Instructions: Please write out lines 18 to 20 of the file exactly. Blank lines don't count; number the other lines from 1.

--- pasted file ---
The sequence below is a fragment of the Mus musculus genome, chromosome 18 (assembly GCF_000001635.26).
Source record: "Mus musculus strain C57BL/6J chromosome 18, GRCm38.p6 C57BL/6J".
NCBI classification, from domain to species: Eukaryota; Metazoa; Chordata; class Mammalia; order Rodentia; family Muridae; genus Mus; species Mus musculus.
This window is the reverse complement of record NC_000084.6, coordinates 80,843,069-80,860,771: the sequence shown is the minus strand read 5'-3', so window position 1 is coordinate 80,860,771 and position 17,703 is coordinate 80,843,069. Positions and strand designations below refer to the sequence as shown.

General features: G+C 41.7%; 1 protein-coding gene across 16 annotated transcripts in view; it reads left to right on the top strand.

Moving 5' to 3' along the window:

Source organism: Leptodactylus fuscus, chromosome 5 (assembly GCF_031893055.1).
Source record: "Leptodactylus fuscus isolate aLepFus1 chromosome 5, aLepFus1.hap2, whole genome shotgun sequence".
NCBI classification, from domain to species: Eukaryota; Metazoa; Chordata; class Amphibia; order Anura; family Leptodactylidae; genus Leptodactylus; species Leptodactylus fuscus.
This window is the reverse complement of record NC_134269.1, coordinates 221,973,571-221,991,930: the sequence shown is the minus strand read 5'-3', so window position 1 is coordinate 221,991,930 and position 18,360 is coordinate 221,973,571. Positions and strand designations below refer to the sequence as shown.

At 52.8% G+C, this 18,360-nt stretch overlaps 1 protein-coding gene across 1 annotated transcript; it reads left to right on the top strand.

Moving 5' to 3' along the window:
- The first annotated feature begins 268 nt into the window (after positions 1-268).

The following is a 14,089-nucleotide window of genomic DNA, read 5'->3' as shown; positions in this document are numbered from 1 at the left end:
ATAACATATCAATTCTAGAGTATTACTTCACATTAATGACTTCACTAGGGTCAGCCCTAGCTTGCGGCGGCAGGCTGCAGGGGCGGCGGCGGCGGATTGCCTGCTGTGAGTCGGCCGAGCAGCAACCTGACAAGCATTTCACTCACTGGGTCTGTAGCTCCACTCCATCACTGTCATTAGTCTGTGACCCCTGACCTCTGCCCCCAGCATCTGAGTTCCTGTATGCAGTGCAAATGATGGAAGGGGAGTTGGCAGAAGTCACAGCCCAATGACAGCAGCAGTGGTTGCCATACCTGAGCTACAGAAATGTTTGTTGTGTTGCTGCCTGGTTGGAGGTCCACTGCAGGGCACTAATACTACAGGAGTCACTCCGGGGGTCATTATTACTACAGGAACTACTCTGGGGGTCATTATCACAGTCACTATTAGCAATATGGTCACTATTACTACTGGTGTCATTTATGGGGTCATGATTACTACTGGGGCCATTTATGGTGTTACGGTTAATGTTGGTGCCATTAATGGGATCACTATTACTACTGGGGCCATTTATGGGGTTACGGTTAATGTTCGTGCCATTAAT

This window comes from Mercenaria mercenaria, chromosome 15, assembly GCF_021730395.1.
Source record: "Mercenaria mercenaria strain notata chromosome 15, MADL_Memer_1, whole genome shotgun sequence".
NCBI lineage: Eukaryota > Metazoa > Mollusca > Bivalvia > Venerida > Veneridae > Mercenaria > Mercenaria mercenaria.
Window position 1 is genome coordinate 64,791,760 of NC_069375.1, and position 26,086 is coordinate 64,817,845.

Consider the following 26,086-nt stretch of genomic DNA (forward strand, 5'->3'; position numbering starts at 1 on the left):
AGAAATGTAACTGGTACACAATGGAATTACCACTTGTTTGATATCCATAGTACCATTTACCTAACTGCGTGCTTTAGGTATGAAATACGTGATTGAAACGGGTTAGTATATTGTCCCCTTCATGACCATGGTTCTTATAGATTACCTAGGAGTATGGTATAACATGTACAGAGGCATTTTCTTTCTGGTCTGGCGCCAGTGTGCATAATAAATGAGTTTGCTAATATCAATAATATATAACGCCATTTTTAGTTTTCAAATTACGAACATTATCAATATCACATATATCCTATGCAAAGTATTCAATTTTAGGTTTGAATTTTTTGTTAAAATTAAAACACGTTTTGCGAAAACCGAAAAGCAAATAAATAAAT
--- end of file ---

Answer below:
NCBI lineage: Eukaryota > Metazoa > Mollusca > Bivalvia > Venerida > Veneridae > Mercenaria > Mercenaria mercenaria.
Window position 1 is genome coordinate 64,791,760 of NC_069375.1, and position 26,086 is coordinate 64,817,845.

Consider the following 26,086-nt stretch of genomic DNA (forward strand, 5'->3'; position numbering starts at 1 on the left):